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Now is not the time for opportunistic personal tax cuts

Chancellor of the Exchequer Jeremy Hunt (Photo by Oli SCARFF / POOL / AFP) (Photo by OLI SCARFF/POOL/AFP via Getty Images)
Chancellor of the Exchequer Jeremy Hunt (Photo by Oli SCARFF / POOL / AFP) (Photo by OLI SCARFF/POOL/AFP via Getty Images)

The government may think slashing Income Tax or National Insurance will win votes, but boosting growth and restoring the UK’s reputation as a stable place to invest should be the priority, says John Dickie

Governments are always tempted by pre-election tax cuts – particularly when the electoral terrain looks very difficult.

With taxes heading towards a post-war high under a government nominally committed to low taxation, it is understandable that many Conservative MPs fighting to hold on to their seats are urging the Chancellor to use next month’s Budget to cut taxes and help them on the doorstep.

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Depending on who you ask, income tax, national insurance and inheritance tax cuts look to be the strongest candidates to put a little more of people’s money back in their pockets in the run-up to the election.

But with the economy now in a technical recession, government debt rising and public services severely squeezed should cuts to personal taxation be the immediate priority for Britain’s economy? Particularly when the modest fiscal headroom that will enable the Chancellor to make them is predicated on future public spending levels which are widely seen as unsustainable – whoever wins the election.

After all everyone agrees that what we really need is to boost the UK’s flatlining economic growth if we are to fund our public services sustainably. And virtually everyone agrees that this means effective partnership between the Government and the private sector to deliver the investment and innovation required to revive the UK’s fortunes. So, what does business need to help boost growth, improve productivity and hence create the headroom for sustainable choices on taxation?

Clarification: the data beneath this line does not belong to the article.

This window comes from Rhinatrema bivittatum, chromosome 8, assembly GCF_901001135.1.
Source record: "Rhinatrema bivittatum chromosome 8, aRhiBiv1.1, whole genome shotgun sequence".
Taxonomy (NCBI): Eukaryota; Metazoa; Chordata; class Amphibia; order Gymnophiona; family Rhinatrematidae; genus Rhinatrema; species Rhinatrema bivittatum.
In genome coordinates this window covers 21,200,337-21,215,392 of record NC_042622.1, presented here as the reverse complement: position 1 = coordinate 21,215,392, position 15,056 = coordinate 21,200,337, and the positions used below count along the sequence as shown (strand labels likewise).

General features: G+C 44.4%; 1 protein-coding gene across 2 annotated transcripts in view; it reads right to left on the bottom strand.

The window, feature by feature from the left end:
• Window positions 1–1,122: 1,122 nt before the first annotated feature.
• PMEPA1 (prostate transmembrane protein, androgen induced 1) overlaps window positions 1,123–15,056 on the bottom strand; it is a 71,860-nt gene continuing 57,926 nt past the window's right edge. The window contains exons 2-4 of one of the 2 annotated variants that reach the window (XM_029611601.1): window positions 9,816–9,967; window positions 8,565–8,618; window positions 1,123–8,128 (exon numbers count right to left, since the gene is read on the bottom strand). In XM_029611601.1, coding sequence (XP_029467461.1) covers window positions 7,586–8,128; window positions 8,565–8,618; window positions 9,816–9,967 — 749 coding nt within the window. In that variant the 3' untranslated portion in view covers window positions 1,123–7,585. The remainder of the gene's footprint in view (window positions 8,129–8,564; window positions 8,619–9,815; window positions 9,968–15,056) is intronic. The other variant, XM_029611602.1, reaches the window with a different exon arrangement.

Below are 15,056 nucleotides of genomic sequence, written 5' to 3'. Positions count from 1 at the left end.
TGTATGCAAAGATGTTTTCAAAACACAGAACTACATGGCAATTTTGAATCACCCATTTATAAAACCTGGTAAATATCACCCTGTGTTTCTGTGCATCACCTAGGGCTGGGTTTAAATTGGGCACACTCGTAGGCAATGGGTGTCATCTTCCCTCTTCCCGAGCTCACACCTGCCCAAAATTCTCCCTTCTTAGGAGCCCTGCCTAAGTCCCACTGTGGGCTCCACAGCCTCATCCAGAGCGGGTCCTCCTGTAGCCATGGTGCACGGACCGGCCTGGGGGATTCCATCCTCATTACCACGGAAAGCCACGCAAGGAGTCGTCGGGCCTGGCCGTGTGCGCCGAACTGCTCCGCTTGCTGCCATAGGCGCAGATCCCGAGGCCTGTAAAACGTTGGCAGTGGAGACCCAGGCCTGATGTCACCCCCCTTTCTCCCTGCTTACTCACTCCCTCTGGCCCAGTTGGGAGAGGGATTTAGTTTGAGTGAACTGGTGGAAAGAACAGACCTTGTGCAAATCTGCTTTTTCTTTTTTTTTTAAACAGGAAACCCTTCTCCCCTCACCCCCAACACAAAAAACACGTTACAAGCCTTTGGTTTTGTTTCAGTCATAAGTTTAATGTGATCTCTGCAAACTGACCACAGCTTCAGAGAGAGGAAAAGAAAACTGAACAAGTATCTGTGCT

Restoring the UK’s reputation as a stable place to invest and do business must be the key priority. Our economy has experienced a very substantial series of shocks in the past decade. Some – the tragedies of the pandemic and the war in Ukraine – are global phenomena. Some – Brexit, the 2022 mini-Budget and U-turns over key public investment priorities such as HS2 – are of our own making. Taken together, they have shaken confidence in the quality, predictability and consistency of government decision-making. Adding to uncertainty through tax cuts which are likely to be reversed, one way or another, after the election won’t help.

What would help is a laser-like focus on reforms which will improve our performance and competitiveness.

The Chancellor’s decision to review the impact of the ‘tourist tax’ is a great example. BusinessLDN has been campaigning to restore VAT-free shopping on goods bought by visitors because this would boost jobs, growth – and tax receipts. The amount lost would be outweighed by more visitors coming here, and their spending on hotels, restaurants and so forth across the country – rather than in France, Spain or Italy. We need the Government to embrace this kind of dynamic thinking to get our economy out of the doldrums.

Other measures that could unlock private sector investment include reviewing London’s green belt to unlock poor-quality parts for desperately needed housing; providing Transport for London with the certainty of a multi-year capital funding deal to support its supply chain around the country as well as in the capital; and reforming the apprenticeship levy to deliver the skills that business so desperately needs.

The Spring Budget presents the government with an opportunity to show their consistency and commitment to growth. Let’s hope they seize it.